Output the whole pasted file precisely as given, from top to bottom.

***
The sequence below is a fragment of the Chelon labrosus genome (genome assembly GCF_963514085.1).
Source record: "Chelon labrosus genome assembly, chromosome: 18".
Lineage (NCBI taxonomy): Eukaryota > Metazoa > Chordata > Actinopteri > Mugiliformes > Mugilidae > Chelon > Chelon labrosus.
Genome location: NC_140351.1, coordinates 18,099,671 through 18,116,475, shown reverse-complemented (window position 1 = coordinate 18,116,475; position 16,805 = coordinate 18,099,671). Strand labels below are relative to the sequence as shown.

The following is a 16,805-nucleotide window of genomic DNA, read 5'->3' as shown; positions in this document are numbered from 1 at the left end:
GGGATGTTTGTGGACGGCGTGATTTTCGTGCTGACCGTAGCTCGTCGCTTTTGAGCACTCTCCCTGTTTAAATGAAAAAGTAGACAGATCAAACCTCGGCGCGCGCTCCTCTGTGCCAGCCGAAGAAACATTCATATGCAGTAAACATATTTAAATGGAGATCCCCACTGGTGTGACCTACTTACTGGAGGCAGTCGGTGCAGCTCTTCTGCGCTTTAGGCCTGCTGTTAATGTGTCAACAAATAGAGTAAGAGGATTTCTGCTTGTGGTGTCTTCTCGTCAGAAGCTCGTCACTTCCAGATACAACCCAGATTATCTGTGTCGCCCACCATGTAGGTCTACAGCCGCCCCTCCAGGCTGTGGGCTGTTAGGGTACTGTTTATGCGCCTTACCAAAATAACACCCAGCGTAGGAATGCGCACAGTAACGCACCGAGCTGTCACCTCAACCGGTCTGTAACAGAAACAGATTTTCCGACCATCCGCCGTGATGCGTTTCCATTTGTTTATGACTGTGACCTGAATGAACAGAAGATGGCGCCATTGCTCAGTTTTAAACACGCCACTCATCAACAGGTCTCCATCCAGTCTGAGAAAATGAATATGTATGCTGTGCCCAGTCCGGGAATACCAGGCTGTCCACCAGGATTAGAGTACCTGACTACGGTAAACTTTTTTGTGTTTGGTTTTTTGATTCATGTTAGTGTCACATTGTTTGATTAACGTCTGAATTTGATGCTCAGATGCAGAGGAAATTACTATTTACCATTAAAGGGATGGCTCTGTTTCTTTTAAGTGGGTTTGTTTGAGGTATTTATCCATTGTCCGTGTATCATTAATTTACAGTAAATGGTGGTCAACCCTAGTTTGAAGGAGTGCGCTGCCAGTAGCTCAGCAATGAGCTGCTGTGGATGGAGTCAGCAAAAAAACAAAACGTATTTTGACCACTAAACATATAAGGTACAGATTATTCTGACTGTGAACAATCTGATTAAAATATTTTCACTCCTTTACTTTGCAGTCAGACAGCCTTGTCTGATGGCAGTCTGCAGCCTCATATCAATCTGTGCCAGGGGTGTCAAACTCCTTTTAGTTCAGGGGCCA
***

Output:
The sequence below is a fragment of the Chelon labrosus genome (genome assembly GCF_963514085.1).
Source record: "Chelon labrosus genome assembly, chromosome: 18".
Lineage (NCBI taxonomy): Eukaryota > Metazoa > Chordata > Actinopteri > Mugiliformes > Mugilidae > Chelon > Chelon labrosus.
Genome location: NC_140351.1, coordinates 18,099,671 through 18,116,475, shown reverse-complemented (window position 1 = coordinate 18,116,475; position 16,805 = coordinate 18,099,671). Strand labels below are relative to the sequence as shown.

The following is a 16,805-nucleotide window of genomic DNA, read 5'->3' as shown; positions in this document are numbered from 1 at the left end:
GGGATGTTTGTGGACGGCGTGATTTTCGTGCTGACCGTAGCTCGTCGCTTTTGAGCACTCTCCCTGTTTAAATGAAAAAGTAGACAGATCAAACCTCGGCGCGCGCTCCTCTGTGCCAGCCGAAGAAACATTCATATGCAGTAAACATATTTAAATGGAGATCCCCACTGGTGTGACCTACTTACTGGAGGCAGTCGGTGCAGCTCTTCTGCGCTTTAGGCCTGCTGTTAATGTGTCAACAAATAGAGTAAGAGGATTTCTGCTTGTGGTGTCTTCTCGTCAGAAGCTCGTCACTTCCAGATACAACCCAGATTATCTGTGTCGCCCACCATGTAGGTCTACAGCCGCCCCTCCAGGCTGTGGGCTGTTAGGGTACTGTTTATGCGCCTTACCAAAATAACACCCAGCGTAGGAATGCGCACAGTAACGCACCGAGCTGTCACCTCAACCGGTCTGTAACAGAAACAGATTTTCCGACCATCCGCCGTGATGCGTTTCCATTTGTTTATGACTGTGACCTGAATGAACAGAAGATGGCGCCATTGCTCAGTTTTAAACACGCCACTCATCAACAGGTCTCCATCCAGTCTGAGAAAATGAATATGTATGCTGTGCCCAGTCCGGGAATACCAGGCTGTCCACCAGGATTAGAGTACCTGACTACGGTAAACTTTTTTGTGTTTGGTTTTTTGATTCATGTTAGTGTCACATTGTTTGATTAACGTCTGAATTTGATGCTCAGATGCAGAGGAAATTACTATTTACCATTAAAGGGATGGCTCTGTTTCTTTTAAGTGGGTTTGTTTGAGGTATTTATCCATTGTCCGTGTATCATTAATTTACAGTAAATGGTGGTCAACCCTAGTTTGAAGGAGTGCGCTGCCAGTAGCTCAGCAATGAGCTGCTGTGGATGGAGTCAGCAAAAAAACAAAACGTATTTTGACCACTAAACATATAAGGTACAGATTATTCTGACTGTGAACAATCTGATTAAAATATTTTCACTCCTTTACTTTGCAGTCAGACAGCCTTGTCTGATGGCAGTCTGCAGCCTCATATCAATCTGTGCCAGGGGTGTCAAACTCCTTTTAGTTCAGGGGCCA